God Wants to Help You Bowl July 24, 2010

God Wants to Help You Bowl

New York comedian Hari Kondabolu explains why praying to God about the small things (like your bowling score) may actually work:

(via Sepia Mutiny)


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  • “I’m kidding, I’m kidding… God doesn’t exist. Surprise! We’re adult humans here.”

    You’d be surprised lol I wonder how many people in the audience were insulted.

  • Lore

    This just made my really crappy day just a little bit brighter. Thanks for the link 🙂

  • So damn funny!

    It actually takes some guts for a not-exactly-world-famous comedian to make a joke like that. Politics and religion are the two big things that most comedians don’t want to touch in a partisan/critical way because of the potential to (statistically) alienate a good number of people in the crowd. Bravo to this guy.

  • I remember you or one of the other atheist bloggers mentioning that you can’t be honest, religious, and intelligent, but you can be any two of them. I’ve been thinking about that in relation to wit, and I’ve decided that you can’t be funny and religious. Here’s my chain of reasoning.

    To be funny, you have to have a keen eye for observation. You also have to be fairly cynical and intelligent to make observations about the world that most people don’t make. Cynicism, observational skills, intelligence, and religion don’t mix.

    Thoughts?

  • Nakor

    @Angus: Makes sense at first, but then one remembers that people often apply those traits to everything but their religion. Much like in the previous thread where we were discussing how people can be honest and intelligent about everything else but religion.

    That said, while I have no numbers in front of me, it would not surprise me to find out that comedians have a greater percentage of atheists than non-comedians.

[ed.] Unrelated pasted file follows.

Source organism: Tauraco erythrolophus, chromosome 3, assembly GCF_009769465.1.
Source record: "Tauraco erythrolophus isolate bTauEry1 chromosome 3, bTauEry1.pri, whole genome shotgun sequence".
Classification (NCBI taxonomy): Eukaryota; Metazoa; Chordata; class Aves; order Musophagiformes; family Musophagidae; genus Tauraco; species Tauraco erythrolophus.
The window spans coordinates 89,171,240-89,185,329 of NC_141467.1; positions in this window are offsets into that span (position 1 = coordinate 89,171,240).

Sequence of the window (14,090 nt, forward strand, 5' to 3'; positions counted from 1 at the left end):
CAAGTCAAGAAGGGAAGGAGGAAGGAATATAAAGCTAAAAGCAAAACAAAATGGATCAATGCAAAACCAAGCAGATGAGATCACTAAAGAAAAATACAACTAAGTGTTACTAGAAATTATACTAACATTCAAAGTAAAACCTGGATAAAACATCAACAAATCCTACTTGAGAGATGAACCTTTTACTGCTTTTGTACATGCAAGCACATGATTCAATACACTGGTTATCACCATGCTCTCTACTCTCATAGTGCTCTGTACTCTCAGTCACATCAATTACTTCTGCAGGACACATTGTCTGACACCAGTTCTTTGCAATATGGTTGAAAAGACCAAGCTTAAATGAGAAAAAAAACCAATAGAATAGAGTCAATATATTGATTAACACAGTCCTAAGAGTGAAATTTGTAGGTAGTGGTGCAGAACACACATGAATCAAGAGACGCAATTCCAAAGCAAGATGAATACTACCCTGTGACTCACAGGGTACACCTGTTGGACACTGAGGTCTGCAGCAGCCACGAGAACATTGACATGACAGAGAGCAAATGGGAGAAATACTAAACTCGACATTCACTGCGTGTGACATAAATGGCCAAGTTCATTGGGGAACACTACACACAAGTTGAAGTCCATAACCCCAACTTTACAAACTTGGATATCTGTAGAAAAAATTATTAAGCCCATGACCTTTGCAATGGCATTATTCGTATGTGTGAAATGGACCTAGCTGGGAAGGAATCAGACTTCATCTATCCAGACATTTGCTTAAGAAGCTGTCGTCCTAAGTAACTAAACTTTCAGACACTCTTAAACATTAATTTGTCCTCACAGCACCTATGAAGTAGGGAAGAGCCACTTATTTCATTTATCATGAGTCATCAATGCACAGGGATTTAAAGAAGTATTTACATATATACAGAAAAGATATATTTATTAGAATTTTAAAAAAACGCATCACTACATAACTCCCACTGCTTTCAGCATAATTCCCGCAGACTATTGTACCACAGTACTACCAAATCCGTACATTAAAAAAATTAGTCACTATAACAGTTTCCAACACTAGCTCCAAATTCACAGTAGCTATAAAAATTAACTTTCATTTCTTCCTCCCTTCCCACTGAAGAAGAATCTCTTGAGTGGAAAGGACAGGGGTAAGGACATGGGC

• Matt

    I bet he wasn’t doing his show in Alabama.

  • Dan W

    I’ve always found the non-religious comedians more funny than the religious ones. I also wonder how many of the audience didn’t like his joking about religion. These comedy bits, when they briefly show the audience, are always focusing on people who are enjoying it. But not everyone, especially some of the more religious people, appreciates jokes about religion. I usually like jokes involving religion, except the ones that seem more mean-spirited than funny. An example that I didn’t find funny was Dane Cook’s “atheist sneeze” joke. Then again, I don’t find any of Dane Cook’s routines funny.

    It seems to me that a comedian has to have a less common perspective on certain things in order for them to come up with funnier jokes about things. Hence why atheist comedians, with their different perspective on religion, tend to come up with better jokes about religion than religious comedians.

  • @ Angus
    Famously, there are many comics who would self-identify as “Jewish”—Seinfeld, Jon Stewart, Larry David etc.—but (to Angus’ point) how devout are they? American Jews are almost a special case; even some of the “devout” ones are kind of ho-hum about the religion. If Don Rickles, or Joan Rivers, or Jon Stewart go to temple every Saturday and don’t use electricity on the weekends, I’m not aware of it.

    Can anyone name a devoutly religious comedian who is also very funny?(“Devout” meaning someone who doesn’t merely self-identify but actually practices the religion seriously as a true-believer. And yes, I realize “very funny” is subjective.) Angus might be onto something.

  • Jeff

    I’ve been thinking about that in relation to wit, and I’ve decided that you can’t be funny and religious.

    You certainly can’t be a fundamentalist and be funny. The best humor takes irony as its theme. Andy’s comment is germane; Jewish humor relies almost exclusively on it.

    As is old news by now, fundies have no sense of irony. Evangelical humor is like the humor of pre-adolescents.